Christopher Haley over at On the Square, the First Things blog, published an excellent analysis this morning on how the Department of Health and Human Services’ new rules, mandating that insurers cover contraceptives without co-pays, violates Catholics’ free exercise of religion.
After criticizes the contraceptive mandate in general, along the same lines as my own response when the changes were first announced, Haley focuses on how the mandate’s carefully worded, extremely restrictive exemption for religious institutions is bogus:
We do not serve people because they are Catholic; we serve people because we are Catholic. And the same goes for members of other religious groups ….
[A]t its core, this mandate is an assault on the First Amendment’s “free exercise” clause. Catholic employers would no longer be free to serve or employ non-Catholics, except at the cost of violating deeply held and reasoned moral and religious convictions about human life and dignity. But then, not serving our neighbors also violates deeply held and reasoned moral and religious convictions about our mission to serve others. Thus, by providing only two equally unacceptable and offensive options to Catholic teaching, the mandate de facto prohibits the free exercise of the Catholic religion.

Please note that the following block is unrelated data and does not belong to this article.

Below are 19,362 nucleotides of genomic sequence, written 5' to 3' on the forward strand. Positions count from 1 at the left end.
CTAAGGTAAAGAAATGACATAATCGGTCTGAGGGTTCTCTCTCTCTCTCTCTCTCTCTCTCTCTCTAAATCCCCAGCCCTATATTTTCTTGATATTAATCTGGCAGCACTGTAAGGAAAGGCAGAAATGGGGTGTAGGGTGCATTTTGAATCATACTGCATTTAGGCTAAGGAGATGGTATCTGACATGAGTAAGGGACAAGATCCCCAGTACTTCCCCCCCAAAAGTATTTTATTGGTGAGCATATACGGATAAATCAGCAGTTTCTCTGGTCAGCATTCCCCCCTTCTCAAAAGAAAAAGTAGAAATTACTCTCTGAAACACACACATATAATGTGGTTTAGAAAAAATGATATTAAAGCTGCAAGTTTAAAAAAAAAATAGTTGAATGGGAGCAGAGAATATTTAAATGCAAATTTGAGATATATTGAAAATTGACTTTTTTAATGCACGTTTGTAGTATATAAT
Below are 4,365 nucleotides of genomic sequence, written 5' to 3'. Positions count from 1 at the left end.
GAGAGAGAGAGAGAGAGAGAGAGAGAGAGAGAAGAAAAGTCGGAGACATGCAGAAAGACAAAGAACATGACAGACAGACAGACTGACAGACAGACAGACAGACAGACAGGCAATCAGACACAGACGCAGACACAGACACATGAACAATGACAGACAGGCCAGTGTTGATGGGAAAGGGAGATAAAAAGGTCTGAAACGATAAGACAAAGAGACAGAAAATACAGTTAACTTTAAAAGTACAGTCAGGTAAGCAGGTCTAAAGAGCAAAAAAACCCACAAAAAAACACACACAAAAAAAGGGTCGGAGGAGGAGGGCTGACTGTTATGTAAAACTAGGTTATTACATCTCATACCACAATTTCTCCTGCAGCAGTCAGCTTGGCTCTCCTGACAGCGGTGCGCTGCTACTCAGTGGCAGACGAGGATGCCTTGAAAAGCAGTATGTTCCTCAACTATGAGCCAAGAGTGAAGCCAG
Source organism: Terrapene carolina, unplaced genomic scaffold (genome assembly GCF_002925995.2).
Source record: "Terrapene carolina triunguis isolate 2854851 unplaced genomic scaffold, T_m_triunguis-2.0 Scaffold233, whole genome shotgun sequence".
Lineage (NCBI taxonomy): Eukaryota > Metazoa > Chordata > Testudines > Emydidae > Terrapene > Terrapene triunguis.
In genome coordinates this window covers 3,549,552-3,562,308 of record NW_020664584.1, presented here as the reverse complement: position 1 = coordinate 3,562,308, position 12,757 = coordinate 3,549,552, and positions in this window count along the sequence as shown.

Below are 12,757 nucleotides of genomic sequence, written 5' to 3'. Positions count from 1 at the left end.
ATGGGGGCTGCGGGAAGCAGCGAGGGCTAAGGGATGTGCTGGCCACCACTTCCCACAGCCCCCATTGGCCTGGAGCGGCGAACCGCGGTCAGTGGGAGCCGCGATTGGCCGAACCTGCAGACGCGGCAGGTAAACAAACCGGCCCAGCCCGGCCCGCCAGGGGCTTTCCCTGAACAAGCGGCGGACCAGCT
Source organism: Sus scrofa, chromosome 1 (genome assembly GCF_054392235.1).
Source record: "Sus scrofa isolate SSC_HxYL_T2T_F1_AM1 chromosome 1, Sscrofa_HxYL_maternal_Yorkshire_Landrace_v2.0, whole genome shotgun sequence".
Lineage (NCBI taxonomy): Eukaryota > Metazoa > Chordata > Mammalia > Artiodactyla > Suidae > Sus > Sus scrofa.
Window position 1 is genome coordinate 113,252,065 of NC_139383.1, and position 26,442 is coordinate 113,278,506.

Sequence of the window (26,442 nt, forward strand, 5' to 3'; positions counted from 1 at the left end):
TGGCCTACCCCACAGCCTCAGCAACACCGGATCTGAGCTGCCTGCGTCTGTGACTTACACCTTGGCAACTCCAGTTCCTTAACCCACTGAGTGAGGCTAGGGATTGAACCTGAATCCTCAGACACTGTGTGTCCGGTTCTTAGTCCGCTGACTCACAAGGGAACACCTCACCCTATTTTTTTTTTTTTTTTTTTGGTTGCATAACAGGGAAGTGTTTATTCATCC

The whole piece deserves a reading.